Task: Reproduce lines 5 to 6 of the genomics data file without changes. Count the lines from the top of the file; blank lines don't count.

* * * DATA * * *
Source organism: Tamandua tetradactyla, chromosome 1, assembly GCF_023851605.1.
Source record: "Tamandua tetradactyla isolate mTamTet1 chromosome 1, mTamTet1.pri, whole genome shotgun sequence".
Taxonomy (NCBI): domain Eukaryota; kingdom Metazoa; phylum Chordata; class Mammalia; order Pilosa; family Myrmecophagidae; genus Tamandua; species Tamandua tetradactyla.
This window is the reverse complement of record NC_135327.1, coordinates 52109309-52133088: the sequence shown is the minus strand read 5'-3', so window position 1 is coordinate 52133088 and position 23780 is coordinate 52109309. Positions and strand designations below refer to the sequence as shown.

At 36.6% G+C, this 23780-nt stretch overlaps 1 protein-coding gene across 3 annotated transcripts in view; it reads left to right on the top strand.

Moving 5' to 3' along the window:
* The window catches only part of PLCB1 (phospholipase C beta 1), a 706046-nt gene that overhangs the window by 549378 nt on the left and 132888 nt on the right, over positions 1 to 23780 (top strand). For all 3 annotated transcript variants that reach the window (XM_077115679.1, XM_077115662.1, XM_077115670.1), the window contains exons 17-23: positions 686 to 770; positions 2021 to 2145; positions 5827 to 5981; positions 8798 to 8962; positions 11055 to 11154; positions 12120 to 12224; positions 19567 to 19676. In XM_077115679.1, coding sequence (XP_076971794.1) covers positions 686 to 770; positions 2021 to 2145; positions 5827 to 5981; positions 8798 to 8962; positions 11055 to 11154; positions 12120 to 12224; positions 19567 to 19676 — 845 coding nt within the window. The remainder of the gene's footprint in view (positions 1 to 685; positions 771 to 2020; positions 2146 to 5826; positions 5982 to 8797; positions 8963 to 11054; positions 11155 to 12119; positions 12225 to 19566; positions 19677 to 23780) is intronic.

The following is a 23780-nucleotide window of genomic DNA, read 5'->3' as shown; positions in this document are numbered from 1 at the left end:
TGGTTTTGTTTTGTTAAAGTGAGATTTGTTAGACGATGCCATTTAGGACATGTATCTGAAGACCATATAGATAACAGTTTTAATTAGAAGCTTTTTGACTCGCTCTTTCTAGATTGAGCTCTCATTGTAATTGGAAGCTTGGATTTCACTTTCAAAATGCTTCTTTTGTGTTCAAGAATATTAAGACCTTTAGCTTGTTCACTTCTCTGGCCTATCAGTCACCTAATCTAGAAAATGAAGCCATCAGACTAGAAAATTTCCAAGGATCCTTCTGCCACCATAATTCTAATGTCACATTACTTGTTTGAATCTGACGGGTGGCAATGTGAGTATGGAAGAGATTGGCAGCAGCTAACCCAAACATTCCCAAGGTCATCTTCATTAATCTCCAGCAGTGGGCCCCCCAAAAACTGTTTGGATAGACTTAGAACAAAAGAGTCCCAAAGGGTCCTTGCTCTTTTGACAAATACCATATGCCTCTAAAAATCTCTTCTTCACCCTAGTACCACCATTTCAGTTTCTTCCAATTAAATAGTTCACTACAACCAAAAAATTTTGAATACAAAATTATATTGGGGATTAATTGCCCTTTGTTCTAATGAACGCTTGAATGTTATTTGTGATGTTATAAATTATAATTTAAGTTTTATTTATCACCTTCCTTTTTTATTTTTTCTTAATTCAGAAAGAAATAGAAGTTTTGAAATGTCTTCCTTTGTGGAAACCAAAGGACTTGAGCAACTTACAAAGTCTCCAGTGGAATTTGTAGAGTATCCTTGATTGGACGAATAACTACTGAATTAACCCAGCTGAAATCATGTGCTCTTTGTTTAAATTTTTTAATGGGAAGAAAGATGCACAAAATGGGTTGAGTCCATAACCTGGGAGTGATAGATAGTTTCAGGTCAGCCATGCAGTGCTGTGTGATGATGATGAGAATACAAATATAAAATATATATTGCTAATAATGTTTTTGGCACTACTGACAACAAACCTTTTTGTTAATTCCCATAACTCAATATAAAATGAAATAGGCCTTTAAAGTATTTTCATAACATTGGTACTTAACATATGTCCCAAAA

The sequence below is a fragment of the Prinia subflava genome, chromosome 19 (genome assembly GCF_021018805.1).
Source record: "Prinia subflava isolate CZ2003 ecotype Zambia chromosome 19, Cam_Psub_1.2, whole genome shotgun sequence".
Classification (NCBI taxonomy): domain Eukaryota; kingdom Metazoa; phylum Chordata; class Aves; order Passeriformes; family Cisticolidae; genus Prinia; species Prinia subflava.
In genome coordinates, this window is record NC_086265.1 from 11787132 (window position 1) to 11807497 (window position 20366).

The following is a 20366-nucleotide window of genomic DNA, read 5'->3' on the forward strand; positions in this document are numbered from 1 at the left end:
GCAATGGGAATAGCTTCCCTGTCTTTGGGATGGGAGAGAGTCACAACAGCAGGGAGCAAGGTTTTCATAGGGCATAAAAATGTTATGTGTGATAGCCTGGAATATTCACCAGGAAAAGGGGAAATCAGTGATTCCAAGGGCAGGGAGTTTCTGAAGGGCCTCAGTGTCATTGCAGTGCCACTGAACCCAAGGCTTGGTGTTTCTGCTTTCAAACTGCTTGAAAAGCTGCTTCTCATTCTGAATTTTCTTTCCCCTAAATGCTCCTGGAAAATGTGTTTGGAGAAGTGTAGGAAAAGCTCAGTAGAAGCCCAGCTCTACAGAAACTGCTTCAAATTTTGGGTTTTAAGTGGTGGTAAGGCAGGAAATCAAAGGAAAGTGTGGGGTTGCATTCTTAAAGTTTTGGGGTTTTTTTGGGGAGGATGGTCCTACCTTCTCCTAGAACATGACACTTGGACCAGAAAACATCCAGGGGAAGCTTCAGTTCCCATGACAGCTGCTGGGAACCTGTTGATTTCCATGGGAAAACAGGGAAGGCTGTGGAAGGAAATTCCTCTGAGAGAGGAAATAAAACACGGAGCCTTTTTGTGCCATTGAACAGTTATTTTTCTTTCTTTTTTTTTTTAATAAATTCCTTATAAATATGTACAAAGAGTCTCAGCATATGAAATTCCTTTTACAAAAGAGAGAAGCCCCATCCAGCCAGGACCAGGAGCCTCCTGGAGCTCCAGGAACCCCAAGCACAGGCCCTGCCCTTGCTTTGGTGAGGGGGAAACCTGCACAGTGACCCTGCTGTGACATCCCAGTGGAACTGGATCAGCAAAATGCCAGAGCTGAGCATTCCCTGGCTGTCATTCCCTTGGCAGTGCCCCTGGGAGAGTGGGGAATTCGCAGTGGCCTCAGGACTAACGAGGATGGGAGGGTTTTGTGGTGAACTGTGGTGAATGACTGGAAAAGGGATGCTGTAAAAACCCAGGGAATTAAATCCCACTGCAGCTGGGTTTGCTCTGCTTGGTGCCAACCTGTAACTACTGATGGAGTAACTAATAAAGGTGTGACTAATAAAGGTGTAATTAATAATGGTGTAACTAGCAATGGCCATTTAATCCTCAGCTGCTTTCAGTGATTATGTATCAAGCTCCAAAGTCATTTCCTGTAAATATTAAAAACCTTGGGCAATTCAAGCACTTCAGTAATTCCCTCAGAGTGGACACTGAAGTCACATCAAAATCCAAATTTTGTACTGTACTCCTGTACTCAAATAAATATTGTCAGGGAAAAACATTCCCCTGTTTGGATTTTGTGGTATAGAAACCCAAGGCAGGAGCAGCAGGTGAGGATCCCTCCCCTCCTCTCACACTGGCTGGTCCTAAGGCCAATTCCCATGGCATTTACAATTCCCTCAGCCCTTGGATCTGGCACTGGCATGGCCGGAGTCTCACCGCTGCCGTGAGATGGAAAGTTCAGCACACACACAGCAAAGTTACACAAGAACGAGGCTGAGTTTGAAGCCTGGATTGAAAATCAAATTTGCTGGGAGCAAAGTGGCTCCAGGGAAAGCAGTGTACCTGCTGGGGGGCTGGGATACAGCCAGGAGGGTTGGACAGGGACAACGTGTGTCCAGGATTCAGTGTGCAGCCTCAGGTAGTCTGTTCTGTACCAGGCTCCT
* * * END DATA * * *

At 36.6% G+C, this 23780-nt stretch overlaps 1 protein-coding gene across 3 annotated transcripts in view; it reads left to right on the top strand.

Moving 5' to 3' along the window: